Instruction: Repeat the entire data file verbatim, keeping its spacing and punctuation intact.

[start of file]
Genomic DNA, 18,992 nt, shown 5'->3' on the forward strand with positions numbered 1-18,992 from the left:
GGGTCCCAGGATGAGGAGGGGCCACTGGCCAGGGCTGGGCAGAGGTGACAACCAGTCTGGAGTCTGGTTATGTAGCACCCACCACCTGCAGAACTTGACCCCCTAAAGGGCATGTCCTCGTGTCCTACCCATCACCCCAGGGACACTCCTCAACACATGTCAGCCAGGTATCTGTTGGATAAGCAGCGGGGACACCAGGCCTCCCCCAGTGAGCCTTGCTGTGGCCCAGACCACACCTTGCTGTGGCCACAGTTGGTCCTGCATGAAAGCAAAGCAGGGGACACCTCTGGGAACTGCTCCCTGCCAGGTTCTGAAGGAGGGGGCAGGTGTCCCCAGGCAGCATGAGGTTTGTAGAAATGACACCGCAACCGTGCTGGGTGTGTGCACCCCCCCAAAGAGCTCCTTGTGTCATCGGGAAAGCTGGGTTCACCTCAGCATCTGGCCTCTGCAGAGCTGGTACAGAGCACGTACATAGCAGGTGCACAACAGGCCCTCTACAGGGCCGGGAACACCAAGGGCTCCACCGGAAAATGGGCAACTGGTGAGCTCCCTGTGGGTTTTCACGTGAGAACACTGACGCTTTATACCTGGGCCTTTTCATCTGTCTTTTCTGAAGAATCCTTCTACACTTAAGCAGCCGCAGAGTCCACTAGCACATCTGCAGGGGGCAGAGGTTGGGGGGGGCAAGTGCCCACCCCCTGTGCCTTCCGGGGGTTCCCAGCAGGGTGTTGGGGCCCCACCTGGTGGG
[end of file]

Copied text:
Genomic DNA, 18,992 nt, shown 5'->3' on the forward strand with positions numbered 1-18,992 from the left:
GGGTCCCAGGATGAGGAGGGGCCACTGGCCAGGGCTGGGCAGAGGTGACAACCAGTCTGGAGTCTGGTTATGTAGCACCCACCACCTGCAGAACTTGACCCCCTAAAGGGCATGTCCTCGTGTCCTACCCATCACCCCAGGGACACTCCTCAACACATGTCAGCCAGGTATCTGTTGGATAAGCAGCGGGGACACCAGGCCTCCCCCAGTGAGCCTTGCTGTGGCCCAGACCACACCTTGCTGTGGCCACAGTTGGTCCTGCATGAAAGCAAAGCAGGGGACACCTCTGGGAACTGCTCCCTGCCAGGTTCTGAAGGAGGGGGCAGGTGTCCCCAGGCAGCATGAGGTTTGTAGAAATGACACCGCAACCGTGCTGGGTGTGTGCACCCCCCCAAAGAGCTCCTTGTGTCATCGGGAAAGCTGGGTTCACCTCAGCATCTGGCCTCTGCAGAGCTGGTACAGAGCACGTACATAGCAGGTGCACAACAGGCCCTCTACAGGGCCGGGAACACCAAGGGCTCCACCGGAAAATGGGCAACTGGTGAGCTCCCTGTGGGTTTTCACGTGAGAACACTGACGCTTTATACCTGGGCCTTTTCATCTGTCTTTTCTGAAGAATCCTTCTACACTTAAGCAGCCGCAGAGTCCACTAGCACATCTGCAGGGGGCAGAGGTTGGGGGGGGCAAGTGCCCACCCCCTGTGCCTTCCGGGGGTTCCCAGCAGGGTGTTGGGGCCCCACCTGGTGGG